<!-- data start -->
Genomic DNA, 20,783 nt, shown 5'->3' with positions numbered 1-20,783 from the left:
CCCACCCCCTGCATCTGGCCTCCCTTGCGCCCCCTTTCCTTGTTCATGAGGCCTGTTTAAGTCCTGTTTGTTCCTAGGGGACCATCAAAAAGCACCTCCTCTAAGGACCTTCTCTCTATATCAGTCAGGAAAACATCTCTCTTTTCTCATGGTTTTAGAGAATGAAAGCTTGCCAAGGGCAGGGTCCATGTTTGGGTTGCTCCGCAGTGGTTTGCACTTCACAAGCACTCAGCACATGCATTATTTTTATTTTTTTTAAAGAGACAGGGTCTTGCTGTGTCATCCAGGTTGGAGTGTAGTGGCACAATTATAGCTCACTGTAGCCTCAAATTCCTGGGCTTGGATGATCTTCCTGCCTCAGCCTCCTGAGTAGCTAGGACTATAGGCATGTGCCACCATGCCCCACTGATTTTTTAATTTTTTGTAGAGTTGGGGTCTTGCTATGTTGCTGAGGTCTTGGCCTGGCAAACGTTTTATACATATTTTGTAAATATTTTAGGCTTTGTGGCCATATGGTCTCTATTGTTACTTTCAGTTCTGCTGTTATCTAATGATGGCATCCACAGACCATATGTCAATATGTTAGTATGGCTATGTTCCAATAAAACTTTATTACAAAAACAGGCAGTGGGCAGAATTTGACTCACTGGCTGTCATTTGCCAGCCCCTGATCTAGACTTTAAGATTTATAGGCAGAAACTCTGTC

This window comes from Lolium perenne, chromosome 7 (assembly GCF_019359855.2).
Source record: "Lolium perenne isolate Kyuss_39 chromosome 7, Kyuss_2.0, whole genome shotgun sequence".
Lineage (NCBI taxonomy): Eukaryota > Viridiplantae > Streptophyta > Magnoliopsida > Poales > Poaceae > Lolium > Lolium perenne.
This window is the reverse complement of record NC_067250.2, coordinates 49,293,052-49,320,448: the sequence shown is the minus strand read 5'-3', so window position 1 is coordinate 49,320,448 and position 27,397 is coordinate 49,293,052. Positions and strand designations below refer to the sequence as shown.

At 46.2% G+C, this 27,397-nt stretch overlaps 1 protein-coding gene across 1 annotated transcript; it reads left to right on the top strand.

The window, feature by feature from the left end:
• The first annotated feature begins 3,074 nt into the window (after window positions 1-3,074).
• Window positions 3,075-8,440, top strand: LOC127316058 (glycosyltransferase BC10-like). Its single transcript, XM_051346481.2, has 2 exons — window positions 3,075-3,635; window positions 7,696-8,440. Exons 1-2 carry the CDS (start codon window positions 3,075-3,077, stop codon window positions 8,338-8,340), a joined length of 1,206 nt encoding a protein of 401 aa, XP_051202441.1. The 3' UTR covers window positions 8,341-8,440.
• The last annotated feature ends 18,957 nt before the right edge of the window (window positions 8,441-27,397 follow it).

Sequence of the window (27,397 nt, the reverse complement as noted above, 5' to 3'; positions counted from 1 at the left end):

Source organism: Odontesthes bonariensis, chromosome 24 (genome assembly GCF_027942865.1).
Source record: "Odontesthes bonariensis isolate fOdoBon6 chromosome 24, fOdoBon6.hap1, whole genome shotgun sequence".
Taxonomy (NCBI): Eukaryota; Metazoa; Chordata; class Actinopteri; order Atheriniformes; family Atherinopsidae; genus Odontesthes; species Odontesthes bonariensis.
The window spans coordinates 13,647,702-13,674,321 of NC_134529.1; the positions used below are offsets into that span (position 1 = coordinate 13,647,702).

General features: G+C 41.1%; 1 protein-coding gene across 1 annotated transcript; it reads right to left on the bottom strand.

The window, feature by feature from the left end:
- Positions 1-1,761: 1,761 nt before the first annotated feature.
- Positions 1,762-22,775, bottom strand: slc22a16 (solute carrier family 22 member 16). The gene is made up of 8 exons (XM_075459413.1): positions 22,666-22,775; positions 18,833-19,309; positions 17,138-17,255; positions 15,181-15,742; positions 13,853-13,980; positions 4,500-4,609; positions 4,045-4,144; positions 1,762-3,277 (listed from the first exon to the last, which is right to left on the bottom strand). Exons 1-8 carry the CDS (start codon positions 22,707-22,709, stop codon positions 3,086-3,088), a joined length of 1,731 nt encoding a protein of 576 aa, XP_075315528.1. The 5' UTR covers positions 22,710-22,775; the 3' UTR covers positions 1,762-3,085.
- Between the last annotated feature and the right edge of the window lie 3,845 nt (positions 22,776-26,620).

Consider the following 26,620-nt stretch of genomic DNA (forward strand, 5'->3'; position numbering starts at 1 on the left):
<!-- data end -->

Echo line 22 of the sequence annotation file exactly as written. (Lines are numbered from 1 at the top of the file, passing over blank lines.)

Consider the following 26,620-nt stretch of genomic DNA (forward strand, 5'->3'; position numbering starts at 1 on the left):